From Eternity Past


Chapter 71—David's Sin of Adultery and His Repentance

This chapter is based on 2 Samuel 11; 12.

The Bible has little to say in praise of men. All the good qualities men possess are the gift of God; their good deeds are performed by the grace of God through Christ. They are but instruments in His hands. All the lessons of Bible history teach that it is a perilous thing to praise men, for if one comes to lose sight of his entire dependence on God, he is sure to fall. The Bible inculcates distrust of human power and encourages trust in divine power. EP 520.1

The spirit of self-exaltation prepared the way for David's fall. Flattery, power, and luxury were not without effect upon him. According to the customs prevailing among Eastern rulers, crimes not to be tolerated in subjects were uncondemned in the king. All this tended to lessen David's sense of the exceeding sinfulness of sin. He began to trust to his own wisdom and might. EP 520.2

As soon as Satan can separate the soul from God, he will arouse the unholy desires of man's carnal nature. The work of the enemy is not, at the outset, sudden and startling. It begins in apparently small things—neglect to rely upon God wholly, the disposition to follow the practices of the world. EP 520.3

David returned to Jerusalem. The Syrians had already submitted, and the complete overthrow of the Ammonites appeared certain. David was surrounded by the fruits of victory and the honors of his able rule. Now the tempter seized the opportunity to occupy his mind. In ease and self-security, David yielded to Satan and brought upon his soul the stain of guilt. He, the Heaven-appointed leader of the nation, chosen by God to execute His law, himself trampled upon its precepts. He who should have been a terror to evildoers, by his own act strengthened their hands. EP 520.4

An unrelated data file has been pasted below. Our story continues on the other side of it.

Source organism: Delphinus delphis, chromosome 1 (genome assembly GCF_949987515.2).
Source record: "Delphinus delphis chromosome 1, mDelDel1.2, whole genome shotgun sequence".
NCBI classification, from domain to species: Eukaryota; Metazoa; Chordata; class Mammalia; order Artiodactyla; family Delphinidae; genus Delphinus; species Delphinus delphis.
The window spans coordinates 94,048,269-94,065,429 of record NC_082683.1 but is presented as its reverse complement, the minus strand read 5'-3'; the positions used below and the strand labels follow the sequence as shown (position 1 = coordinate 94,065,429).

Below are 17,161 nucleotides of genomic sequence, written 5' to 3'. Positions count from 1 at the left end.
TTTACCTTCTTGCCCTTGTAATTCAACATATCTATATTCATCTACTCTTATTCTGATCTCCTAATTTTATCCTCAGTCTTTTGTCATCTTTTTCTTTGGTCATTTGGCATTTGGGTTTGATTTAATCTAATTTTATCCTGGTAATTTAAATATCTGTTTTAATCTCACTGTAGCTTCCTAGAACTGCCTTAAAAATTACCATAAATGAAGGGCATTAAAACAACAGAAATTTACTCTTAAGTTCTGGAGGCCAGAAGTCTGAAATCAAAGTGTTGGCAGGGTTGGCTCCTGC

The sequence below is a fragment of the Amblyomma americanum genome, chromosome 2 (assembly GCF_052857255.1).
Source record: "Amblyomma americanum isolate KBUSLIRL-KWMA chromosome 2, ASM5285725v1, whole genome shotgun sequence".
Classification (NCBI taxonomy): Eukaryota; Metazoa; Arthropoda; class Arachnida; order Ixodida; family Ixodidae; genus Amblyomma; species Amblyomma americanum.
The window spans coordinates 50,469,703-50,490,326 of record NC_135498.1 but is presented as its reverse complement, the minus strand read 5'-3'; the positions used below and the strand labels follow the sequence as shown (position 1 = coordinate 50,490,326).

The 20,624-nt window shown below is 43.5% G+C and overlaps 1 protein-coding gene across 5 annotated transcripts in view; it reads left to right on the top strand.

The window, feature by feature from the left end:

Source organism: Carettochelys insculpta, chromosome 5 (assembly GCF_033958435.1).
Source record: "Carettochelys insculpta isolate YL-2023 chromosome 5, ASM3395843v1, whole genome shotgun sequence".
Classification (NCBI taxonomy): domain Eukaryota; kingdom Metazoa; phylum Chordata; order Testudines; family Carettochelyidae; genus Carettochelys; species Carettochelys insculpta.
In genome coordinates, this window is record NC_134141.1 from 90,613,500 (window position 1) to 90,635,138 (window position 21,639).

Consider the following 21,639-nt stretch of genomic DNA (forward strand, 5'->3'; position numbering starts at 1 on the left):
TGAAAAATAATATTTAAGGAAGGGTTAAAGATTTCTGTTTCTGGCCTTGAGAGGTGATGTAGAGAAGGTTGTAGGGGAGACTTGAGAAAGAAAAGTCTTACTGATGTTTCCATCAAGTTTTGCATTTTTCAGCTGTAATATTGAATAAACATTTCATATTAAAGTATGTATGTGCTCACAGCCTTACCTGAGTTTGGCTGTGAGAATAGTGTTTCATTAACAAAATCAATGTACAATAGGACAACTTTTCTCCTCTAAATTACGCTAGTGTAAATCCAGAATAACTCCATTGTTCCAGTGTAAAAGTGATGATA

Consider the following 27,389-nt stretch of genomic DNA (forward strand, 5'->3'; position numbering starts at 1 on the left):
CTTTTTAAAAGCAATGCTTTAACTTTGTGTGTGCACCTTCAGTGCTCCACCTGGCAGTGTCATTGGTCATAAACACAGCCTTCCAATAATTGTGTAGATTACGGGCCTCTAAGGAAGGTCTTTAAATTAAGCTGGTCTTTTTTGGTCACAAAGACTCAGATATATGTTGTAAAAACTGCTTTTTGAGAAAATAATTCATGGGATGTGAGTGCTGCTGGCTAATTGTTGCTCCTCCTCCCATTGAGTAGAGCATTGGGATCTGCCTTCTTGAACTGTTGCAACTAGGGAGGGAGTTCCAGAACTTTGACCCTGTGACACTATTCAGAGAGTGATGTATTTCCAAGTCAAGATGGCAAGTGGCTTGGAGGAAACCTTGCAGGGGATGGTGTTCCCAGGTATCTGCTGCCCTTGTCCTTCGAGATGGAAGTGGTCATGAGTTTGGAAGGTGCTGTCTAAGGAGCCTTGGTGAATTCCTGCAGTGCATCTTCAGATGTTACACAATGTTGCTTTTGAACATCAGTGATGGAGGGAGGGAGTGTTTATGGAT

Guilty and unrepentant, David did not ask guidance from Heaven, but sought to extricate himself from the dangers in which sin had involved him. Bathsheba, whose fatal beauty had proved a snare to the king, was the wife of Uriah the Hittite, one of David's bravest and most faithful officers. The law of God pronounced the adulterer guilty of death, and the proud-spirited soldier, so shamefully wronged, might avenge himself by taking the life of the king or by exciting the nation to revolt. EP 521.1

Every effort which David made to conceal his guilt proved unavailing. He had betrayed himself into the power of Satan; danger surrounded him, dishonor more bitter than death was before him. There appeared but one way of escape—to add murder to adultery. David reasoned that if Uriah were slain by the hand of enemies in battle, the guilt of his death could not be traced to the king. Bathsheba would be free to become David's wife, suspicion could be averted, and the royal honor maintained. EP 521.2

Uriah was made the bearer of his own death warrant. The king commanded Joab, “Set ye Uriah in the forefront of the hottest battle, and retire ye from him, that he may be smitten, and die.” Joab, already stained with the guilt of one murder, did not hesitate to obey the king's instructions, and Uriah fell by the sword of the children of Ammon. EP 521.3